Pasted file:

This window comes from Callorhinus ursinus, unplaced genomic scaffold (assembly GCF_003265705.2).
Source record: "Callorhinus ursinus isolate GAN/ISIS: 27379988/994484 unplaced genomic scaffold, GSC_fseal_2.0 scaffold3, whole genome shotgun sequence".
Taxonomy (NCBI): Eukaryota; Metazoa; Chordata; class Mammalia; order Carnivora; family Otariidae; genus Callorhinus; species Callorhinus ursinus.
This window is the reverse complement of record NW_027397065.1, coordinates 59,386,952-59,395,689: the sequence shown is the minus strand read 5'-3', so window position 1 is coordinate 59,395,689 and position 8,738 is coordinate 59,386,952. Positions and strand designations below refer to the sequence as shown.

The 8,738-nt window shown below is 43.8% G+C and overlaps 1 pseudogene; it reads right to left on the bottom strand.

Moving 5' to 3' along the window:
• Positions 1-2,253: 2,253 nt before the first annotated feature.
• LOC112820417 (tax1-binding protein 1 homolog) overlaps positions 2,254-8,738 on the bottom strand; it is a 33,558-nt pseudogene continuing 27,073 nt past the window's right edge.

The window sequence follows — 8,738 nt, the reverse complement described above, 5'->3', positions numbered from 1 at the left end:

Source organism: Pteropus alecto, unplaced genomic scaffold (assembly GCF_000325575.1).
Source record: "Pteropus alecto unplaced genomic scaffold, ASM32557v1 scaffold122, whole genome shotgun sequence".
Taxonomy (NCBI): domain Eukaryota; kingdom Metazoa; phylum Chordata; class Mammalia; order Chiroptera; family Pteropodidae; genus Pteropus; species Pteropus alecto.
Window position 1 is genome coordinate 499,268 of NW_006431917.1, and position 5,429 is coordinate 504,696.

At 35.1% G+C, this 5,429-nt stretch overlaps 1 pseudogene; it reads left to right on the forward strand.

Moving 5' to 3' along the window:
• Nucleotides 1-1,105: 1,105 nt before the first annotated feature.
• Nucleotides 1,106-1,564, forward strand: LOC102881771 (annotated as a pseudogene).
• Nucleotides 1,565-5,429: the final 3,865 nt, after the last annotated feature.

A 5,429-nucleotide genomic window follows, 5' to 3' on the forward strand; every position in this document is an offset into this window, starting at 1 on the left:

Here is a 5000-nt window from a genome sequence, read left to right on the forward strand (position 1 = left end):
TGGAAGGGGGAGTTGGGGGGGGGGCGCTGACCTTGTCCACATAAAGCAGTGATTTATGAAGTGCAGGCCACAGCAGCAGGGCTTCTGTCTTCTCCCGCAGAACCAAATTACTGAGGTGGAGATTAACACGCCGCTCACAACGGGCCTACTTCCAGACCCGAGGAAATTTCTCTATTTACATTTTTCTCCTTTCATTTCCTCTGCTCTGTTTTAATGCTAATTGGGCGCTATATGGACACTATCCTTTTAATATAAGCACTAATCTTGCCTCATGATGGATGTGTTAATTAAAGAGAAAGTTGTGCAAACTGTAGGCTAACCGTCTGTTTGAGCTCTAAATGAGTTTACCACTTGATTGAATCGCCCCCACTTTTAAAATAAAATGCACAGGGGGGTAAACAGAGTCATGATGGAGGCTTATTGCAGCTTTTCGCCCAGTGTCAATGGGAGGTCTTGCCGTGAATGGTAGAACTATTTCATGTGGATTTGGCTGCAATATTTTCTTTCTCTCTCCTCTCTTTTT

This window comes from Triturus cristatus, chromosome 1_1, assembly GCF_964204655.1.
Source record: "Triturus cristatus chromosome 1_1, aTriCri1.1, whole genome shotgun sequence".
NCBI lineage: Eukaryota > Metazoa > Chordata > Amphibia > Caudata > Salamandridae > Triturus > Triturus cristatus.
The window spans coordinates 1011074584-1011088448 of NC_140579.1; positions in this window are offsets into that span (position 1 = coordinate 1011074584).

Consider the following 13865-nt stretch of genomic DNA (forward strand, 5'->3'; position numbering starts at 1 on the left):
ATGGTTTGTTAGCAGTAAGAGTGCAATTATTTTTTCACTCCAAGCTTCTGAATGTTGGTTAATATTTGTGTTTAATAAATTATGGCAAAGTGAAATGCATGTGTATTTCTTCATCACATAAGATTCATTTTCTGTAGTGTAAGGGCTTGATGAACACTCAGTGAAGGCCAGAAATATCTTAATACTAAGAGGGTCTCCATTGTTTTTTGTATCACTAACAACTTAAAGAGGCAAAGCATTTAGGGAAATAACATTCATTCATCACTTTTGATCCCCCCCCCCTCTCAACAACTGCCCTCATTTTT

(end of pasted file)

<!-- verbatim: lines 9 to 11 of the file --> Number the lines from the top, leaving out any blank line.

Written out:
The window sequence follows — 8,738 nt, the reverse complement described above, 5'->3', positions numbered from 1 at the left end:

Source organism: Pteropus alecto, unplaced genomic scaffold (assembly GCF_000325575.1).
Source record: "Pteropus alecto unplaced genomic scaffold, ASM32557v1 scaffold122, whole genome shotgun sequence".